Ulcers. Polyps. Tumors. These are all abnormalities that may show up in a colonoscopy. If they do, they can be cancerous.

Preventing colorectal cancer is one of the main reasons why there are colonoscopy procedures. Finding and removing polyps from the colon can help in the prevention of colorectal cancer.

Colonoscopies are required every 10 years once an individual turns 50 years old. If there is a history of colorectal cancer or if there is an increased risk of having colorectal cancer, a patient may want to begin their colorectal cancer screenings prior to age 50.

“In the last 20 years, screening colonoscopies have been one of the few interventions that have allowed us to decrease a person’s risk of developing cancer. It allows an individual to have polyps easily removed before they even become a colon cance,” said General Surgeon, Dr. Christopher Maki.

Conditions that may increase the risk of colorectal cancer include a personal history of cancer or polyps, inflammatory bowel diseases like ulcerative colitis or Crohn’s disease and a family history of colorectal cancer or polyps.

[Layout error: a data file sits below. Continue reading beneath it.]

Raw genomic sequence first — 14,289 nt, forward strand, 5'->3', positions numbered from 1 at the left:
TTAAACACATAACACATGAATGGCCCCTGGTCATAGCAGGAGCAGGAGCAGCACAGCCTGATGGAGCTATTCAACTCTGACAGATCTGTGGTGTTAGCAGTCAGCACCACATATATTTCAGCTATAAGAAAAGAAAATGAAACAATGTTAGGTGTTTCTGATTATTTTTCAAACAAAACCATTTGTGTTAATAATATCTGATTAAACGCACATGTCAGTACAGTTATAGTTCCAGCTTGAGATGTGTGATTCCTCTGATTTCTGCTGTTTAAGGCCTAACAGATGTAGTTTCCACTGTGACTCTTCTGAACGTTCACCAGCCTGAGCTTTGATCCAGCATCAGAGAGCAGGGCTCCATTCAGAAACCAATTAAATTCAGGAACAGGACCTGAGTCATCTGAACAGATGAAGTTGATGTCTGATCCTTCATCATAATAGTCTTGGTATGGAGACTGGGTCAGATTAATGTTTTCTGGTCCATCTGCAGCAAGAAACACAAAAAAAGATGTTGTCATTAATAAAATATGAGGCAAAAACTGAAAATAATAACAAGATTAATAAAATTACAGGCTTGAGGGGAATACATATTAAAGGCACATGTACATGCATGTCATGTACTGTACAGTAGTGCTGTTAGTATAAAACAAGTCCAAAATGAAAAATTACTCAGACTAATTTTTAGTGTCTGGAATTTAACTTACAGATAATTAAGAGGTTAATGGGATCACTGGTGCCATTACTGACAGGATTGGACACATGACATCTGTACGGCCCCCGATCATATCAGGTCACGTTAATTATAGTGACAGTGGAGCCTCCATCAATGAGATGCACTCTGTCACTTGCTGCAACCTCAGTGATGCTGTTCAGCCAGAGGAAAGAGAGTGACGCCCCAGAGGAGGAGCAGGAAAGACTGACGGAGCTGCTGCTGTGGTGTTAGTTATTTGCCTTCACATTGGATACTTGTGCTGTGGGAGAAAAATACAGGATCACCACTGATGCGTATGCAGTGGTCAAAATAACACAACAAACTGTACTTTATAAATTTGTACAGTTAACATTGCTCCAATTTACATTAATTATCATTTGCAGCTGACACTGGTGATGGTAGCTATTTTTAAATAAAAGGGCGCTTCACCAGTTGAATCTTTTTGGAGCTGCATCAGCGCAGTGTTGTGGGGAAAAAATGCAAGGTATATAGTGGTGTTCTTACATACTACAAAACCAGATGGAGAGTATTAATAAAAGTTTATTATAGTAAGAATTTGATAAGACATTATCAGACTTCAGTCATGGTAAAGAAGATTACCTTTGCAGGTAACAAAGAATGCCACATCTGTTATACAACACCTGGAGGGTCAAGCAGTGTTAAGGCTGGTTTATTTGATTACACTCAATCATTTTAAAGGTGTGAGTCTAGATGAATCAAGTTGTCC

Tips and tricks for an easy, stress-free colonoscopy:

1.  Bowel prep. The bowel prep is one of the most critical parts of the colonoscopy. The prep starts two days prior to the procedure, which involves dietary restrictions and both laxative pills and a laxative drink. Having a clear colon allows the physician to have a clear view of the colon to see polyps and other possible abnormalities.

2.  Procedure. Patients will receive sedation prior to the procedure. Once this is complete, the physician will use a thin, flexible and lighted tube with a video camera to view inside the entire colon. The physician will be able to remove polyps or lesions as necessary.

3.  Ride home. Due to the medications administered for the procedure, the patient will need someone to take them home. Most patients miss the rest of their workday due to drowsiness from the medications.

4.  Wait for results. If the doctor notices anything during the procedure like a polyp, tumor or anything abnormal, a biopsy will be taken and sent to the laboratory for review. As part of a biopsy, a portion of the polyp or abnormal area is extracted through the colonoscope and then sent to the laboratory for review.

5.  Hydrate. After a procedure, it is important to stay hydrated and push liquids.

“Colonoscopies are a great way to catch colon and rectal cancers in their earliest stages,” said General Surgeon, Dr. Jonathan Eldor. “Having a routine screening procedure helps us be a part of the fight against cancer. Without a screening, the cancer can grow and spread without even being noticed.”

If you or a loved one is of age for a colonoscopy or has a family history of colon or rectal cancer, contact your primary care provider.